All of this being mapped out at is it, I imagine you’ve figured out that pasta carbonara was for some reason my go-to-meal for a number of evenings alone in my apartment.

This is no simple task.

My First Attempt

My first few tries at this recipe (I was eternally hopeful) were doomed from the beginning. It was the recipe I used today with great success, but along with only owning one shallow skillet, I also only owned a small set of flatware. And wasn’t sure how to properly cook bacon. This recipe required you to strain the pasta (which I sort of managed to do), scoop it out with tongs (which I did not manage to do), and then “toss it vigorously and non-stop” until the “heat of the cooked pasta turned the eggs into a silky sauce”. Garlic factors in there somewhere, but I didn’t have the nerves to give it a go.

I think it’s safe to say I sloshed the pasta around in the egg until it got clumpy and then garnished it with soggy bacon chunks.

My Second Attempt

Having procured a gallon of whole milk (what was I thinking), I set out looking for a recipe that involved cream. Yes, I planned to use whole milk in place of cream. Yes, my mother is French and I know better. I know better now, anyway. I did not know better than. This experience was not dissimilar to attempts prior, but more blatant butchering of the dish took place. I had missed, not only all of the motherly teachings about how to make sauces, I had also magically missed that part about not straight out boiling dairy.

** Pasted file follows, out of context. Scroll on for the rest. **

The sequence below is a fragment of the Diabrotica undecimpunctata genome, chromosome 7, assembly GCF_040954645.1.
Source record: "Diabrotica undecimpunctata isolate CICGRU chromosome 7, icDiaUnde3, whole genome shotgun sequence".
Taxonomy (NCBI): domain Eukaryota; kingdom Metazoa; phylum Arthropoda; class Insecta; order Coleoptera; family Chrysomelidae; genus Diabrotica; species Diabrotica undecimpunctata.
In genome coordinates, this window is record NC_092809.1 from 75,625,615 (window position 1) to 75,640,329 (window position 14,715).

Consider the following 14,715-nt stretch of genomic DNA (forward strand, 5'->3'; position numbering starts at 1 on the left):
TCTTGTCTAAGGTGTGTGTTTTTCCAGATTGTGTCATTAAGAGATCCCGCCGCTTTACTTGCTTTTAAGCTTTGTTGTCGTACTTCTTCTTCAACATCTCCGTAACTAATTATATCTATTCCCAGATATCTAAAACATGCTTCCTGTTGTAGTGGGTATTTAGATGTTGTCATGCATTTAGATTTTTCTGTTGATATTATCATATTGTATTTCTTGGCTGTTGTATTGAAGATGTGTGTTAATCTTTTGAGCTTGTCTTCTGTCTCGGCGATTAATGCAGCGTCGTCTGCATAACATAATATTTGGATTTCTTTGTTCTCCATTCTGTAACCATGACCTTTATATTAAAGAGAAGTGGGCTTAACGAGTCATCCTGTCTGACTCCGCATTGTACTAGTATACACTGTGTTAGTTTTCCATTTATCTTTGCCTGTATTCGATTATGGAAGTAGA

This dish wasn’t even carbonara. It was spaghetti in a weird parmesan, cheese curd sauce, only without the bacon. I was determined to have something tasty to eat and I just ate that on its own.

My Third and Final Attempt

By this point I had, probably, called my mother for advice. To this day I don’t know if she makes this dish, but she’s a great cook in general so the skills are relevant. I don’t remember very, very much about the actual conversation, but I do remember that I managed to strain my pasta. I also remember that I didn’t ask how high one should have the heat when “sautéing garlic until fragrant”. Not very high at all, is the answer, but I was sort of a high-heat-or-no-heat sort of chef at the time and charred the ever loving health benefits out of it. Then threw it all into the pot with the rest of the ingredients without so much as a “my doesn’t that smell bitter?” and mixed it really well.

This was my final and least edible try at the dish. I vowed never to make it again.